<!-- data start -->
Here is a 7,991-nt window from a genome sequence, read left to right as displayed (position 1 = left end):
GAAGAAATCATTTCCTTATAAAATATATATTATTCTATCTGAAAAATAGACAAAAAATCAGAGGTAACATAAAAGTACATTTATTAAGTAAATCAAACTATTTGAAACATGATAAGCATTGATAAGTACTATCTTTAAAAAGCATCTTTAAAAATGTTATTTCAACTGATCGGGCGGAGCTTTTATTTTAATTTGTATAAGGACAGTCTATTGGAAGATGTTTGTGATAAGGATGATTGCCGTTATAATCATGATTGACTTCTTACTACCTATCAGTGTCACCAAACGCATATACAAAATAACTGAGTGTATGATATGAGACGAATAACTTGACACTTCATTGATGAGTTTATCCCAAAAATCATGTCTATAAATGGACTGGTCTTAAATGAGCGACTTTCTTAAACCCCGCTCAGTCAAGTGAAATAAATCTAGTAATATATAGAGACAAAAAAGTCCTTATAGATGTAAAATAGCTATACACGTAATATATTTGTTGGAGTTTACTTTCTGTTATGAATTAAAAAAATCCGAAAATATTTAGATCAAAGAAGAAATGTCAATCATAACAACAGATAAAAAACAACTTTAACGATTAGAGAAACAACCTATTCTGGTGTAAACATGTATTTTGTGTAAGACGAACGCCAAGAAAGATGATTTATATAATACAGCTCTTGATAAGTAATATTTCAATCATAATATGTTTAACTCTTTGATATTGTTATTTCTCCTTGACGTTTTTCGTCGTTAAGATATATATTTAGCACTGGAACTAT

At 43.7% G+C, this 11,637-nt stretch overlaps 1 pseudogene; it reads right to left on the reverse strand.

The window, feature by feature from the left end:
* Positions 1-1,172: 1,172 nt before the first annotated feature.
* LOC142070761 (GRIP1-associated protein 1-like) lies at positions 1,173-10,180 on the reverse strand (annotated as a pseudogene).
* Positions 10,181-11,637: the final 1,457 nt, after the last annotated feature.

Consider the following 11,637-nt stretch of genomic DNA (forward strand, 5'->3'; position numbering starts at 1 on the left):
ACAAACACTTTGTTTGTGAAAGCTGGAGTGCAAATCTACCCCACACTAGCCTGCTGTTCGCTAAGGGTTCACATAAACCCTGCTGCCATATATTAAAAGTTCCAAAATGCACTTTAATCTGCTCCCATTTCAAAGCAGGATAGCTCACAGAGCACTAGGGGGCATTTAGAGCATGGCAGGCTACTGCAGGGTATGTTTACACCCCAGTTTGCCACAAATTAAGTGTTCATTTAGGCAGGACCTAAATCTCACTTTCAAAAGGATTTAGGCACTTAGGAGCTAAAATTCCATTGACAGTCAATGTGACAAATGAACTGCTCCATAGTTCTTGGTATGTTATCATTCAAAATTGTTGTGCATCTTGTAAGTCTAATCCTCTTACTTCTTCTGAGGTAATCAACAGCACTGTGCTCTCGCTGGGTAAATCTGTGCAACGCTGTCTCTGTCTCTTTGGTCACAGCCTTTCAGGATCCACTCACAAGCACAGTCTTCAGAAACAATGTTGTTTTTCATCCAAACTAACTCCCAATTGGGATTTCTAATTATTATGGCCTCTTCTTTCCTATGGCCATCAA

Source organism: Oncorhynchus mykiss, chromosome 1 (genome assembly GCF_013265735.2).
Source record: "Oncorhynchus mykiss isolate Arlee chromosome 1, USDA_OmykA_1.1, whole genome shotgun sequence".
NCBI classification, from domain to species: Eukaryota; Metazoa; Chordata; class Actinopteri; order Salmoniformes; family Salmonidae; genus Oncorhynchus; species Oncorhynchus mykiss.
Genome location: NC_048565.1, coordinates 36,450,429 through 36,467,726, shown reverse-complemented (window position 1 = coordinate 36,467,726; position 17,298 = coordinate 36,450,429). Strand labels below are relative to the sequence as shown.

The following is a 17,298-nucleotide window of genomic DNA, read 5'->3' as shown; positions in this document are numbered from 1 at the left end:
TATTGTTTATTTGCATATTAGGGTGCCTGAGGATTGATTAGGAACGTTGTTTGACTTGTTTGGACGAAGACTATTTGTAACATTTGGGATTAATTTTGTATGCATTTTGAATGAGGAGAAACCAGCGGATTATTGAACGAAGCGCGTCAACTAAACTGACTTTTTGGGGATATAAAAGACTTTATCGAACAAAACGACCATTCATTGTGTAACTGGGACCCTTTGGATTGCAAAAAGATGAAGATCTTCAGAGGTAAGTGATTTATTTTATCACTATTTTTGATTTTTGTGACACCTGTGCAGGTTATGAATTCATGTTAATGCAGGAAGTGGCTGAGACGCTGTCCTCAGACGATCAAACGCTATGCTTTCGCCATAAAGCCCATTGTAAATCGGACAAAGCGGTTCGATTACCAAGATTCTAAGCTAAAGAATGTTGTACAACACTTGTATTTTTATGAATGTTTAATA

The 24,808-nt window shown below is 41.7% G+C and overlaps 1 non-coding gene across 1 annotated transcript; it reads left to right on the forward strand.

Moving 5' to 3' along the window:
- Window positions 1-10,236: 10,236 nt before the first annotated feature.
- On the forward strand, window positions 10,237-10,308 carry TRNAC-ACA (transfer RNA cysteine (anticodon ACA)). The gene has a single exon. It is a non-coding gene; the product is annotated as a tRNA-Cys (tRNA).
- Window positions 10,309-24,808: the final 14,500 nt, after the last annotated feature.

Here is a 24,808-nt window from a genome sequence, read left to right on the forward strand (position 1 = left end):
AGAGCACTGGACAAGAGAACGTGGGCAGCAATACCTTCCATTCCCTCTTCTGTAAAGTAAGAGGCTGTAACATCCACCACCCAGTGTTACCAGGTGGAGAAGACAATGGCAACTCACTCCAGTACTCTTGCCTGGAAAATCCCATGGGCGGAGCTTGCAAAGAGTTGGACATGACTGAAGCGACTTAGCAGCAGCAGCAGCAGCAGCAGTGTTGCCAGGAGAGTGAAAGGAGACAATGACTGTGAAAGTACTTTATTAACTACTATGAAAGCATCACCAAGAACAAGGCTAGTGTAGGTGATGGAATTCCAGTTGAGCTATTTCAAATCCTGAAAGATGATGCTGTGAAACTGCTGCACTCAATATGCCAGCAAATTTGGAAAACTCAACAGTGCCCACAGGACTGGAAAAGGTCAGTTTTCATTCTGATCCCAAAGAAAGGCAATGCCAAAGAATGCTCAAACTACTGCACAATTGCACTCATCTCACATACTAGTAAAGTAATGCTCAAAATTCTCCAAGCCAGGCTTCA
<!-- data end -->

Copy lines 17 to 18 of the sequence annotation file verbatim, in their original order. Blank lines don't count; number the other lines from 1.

Moving 5' to 3' along the window:
- Window positions 1-10,236: 10,236 nt before the first annotated feature.